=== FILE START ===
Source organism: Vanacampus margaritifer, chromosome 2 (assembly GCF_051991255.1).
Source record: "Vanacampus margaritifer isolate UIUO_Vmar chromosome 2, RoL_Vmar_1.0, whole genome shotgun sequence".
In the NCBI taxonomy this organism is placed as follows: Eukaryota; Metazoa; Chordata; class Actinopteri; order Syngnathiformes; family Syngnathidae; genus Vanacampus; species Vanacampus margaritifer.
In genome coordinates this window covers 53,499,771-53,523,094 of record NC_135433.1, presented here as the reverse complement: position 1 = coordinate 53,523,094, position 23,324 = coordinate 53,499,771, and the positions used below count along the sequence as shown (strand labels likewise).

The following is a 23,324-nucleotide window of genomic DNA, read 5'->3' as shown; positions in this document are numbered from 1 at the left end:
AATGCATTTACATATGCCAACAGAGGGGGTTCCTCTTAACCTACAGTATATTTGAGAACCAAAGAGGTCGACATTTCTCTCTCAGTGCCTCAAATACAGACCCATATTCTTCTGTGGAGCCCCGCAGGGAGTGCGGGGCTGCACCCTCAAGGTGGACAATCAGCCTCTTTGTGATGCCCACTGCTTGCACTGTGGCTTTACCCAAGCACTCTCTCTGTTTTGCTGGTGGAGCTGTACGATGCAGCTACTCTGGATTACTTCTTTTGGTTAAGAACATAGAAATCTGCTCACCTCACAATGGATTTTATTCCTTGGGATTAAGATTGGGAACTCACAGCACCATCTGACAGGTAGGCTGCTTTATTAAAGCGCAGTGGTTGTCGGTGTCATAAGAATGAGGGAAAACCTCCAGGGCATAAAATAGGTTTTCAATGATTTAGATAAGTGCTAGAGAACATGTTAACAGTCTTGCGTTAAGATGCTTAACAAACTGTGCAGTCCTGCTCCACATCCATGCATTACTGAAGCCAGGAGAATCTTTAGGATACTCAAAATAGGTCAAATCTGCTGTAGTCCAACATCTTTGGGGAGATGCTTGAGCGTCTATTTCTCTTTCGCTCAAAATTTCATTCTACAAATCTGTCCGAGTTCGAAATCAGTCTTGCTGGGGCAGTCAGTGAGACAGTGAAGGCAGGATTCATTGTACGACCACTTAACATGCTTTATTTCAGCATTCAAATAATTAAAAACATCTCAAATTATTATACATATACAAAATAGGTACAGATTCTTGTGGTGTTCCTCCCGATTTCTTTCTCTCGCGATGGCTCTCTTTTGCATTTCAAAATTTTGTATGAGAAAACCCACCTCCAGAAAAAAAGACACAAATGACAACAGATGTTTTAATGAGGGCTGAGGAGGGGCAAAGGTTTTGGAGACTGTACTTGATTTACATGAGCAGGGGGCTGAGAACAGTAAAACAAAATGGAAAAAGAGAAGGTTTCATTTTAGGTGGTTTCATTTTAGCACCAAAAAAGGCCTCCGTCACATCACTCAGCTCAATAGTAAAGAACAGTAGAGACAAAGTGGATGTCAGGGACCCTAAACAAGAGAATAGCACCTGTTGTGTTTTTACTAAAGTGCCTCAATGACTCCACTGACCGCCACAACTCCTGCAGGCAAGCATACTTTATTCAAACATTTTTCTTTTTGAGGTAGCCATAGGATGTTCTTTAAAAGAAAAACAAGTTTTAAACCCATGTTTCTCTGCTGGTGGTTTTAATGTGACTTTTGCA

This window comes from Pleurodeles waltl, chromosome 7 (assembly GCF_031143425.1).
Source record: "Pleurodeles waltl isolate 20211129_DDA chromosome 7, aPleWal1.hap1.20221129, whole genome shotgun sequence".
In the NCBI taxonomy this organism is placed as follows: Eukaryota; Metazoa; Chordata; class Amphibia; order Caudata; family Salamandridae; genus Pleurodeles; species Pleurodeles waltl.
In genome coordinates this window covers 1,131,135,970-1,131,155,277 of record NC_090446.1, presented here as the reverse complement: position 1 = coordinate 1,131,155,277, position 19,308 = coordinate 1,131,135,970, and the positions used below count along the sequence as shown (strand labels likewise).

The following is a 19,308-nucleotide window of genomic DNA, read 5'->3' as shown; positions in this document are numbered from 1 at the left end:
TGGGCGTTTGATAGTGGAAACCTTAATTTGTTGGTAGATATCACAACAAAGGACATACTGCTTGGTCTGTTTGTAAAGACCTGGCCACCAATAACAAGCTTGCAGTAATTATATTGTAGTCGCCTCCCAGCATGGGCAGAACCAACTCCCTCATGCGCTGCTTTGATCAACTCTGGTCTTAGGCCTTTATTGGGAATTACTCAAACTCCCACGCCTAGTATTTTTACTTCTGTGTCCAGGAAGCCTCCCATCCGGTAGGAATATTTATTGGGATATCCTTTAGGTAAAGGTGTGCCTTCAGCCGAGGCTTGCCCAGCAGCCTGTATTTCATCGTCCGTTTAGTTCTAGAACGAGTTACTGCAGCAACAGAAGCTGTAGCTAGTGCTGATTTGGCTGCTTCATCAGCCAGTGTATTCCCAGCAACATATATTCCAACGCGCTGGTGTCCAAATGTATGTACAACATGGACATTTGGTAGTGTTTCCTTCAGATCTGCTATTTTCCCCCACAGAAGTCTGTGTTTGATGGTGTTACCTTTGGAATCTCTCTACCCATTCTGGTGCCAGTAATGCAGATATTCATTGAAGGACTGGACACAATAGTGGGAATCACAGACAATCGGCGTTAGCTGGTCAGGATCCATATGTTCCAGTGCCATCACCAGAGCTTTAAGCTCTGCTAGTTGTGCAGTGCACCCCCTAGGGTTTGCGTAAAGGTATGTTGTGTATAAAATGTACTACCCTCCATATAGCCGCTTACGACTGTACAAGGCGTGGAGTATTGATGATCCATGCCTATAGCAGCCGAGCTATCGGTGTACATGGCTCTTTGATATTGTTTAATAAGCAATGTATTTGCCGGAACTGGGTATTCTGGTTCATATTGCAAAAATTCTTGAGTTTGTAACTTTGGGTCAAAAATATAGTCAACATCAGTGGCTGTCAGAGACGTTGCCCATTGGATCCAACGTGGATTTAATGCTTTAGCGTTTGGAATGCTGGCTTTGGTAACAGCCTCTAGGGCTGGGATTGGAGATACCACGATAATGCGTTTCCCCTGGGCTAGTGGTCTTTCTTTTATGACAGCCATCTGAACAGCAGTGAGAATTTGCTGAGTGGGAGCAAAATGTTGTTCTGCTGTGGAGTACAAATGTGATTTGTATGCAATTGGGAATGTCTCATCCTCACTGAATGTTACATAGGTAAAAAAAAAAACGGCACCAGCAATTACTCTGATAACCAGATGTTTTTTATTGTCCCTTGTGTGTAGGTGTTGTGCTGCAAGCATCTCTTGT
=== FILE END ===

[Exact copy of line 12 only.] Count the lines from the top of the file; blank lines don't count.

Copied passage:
TGGGCGTTTGATAGTGGAAACCTTAATTTGTTGGTAGATATCACAACAAAGGACATACTGCTTGGTCTGTTTGTAAAGACCTGGCCACCAATAACAAGCTTGCAGTAATTATATTGTAGTCGCCTCCCAGCATGGGCAGAACCAACTCCCTCATGCGCTGCTTTGATCAACTCTGGTCTTAGGCCTTTATTGGGAATTACTCAAACTCCCACGCCTAGTATTTTTACTTCTGTGTCCAGGAAGCCTCCCATCCGGTAGGAATATTTATTGGGATATCCTTTAGGTAAAGGTGTGCCTTCAGCCGAGGCTTGCCCAGCAGCCTGTATTTCATCGTCCGTTTAGTTCTAGAACGAGTTACTGCAGCAACAGAAGCTGTAGCTAGTGCTGATTTGGCTGCTTCATCAGCCAGTGTATTCCCAGCAACATATATTCCAACGCGCTGGTGTCCAAATGTATGTACAACATGGACATTTGGTAGTGTTTCCTTCAGATCTGCTATTTTCCCCCACAGAAGTCTGTGTTTGATGGTGTTACCTTTGGAATCTCTCTACCCATTCTGGTGCCAGTAATGCAGATATTCATTGAAGGACTGGACACAATAGTGGGAATCACAGACAATCGGCGTTAGCTGGTCAGGATCCATATGTTCCAGTGCCATCACCAGAGCTTTAAGCTCTGCTAGTTGTGCAGTGCACCCCCTAGGGTTTGCGTAAAGGTATGTTGTGTATAAAATGTACTACCCTCCATATAGCCGCTTACGACTGTACAAGGCGTGGAGTATTGATGATCCATGCCTATAGCAGCCGAGCTATCGGTGTACATGGCTCTTTGATATTGTTTAATAAGCAATGTATTTGCCGGAACTGGGTATTCTGGTTCATATTGCAAAAATTCTTGAGTTTGTAACTTTGGGTCAAAAATATAGTCAACATCAGTGGCTGTCAGAGACGTTGCCCATTGGATCCAACGTGGATTTAATGCTTTAGCGTTTGGAATGCTGGCTTTGGTAACAGCCTCTAGGGCTGGGATTGGAGATACCACGATAATGCGTTTCCCCTGGGCTAGTGGTCTTTCTTTTATGACAGCCATCTGAACAGCAGTGAGAATTTGCTGAGTGGGAGCAAAATGTTGTTCTGCTGTGGAGTACAAATGTGATTTGTATGCAATTGGGAATGTCTCATCCTCACTGAATGTTACATAGGTAAAAAAAAAAACGGCACCAGCAATTACTCTGATAACCAGATGTTTTTTATTGTCCCTTGTGTGTAGGTGTTGTGCTGCAAGCATCTCTTGT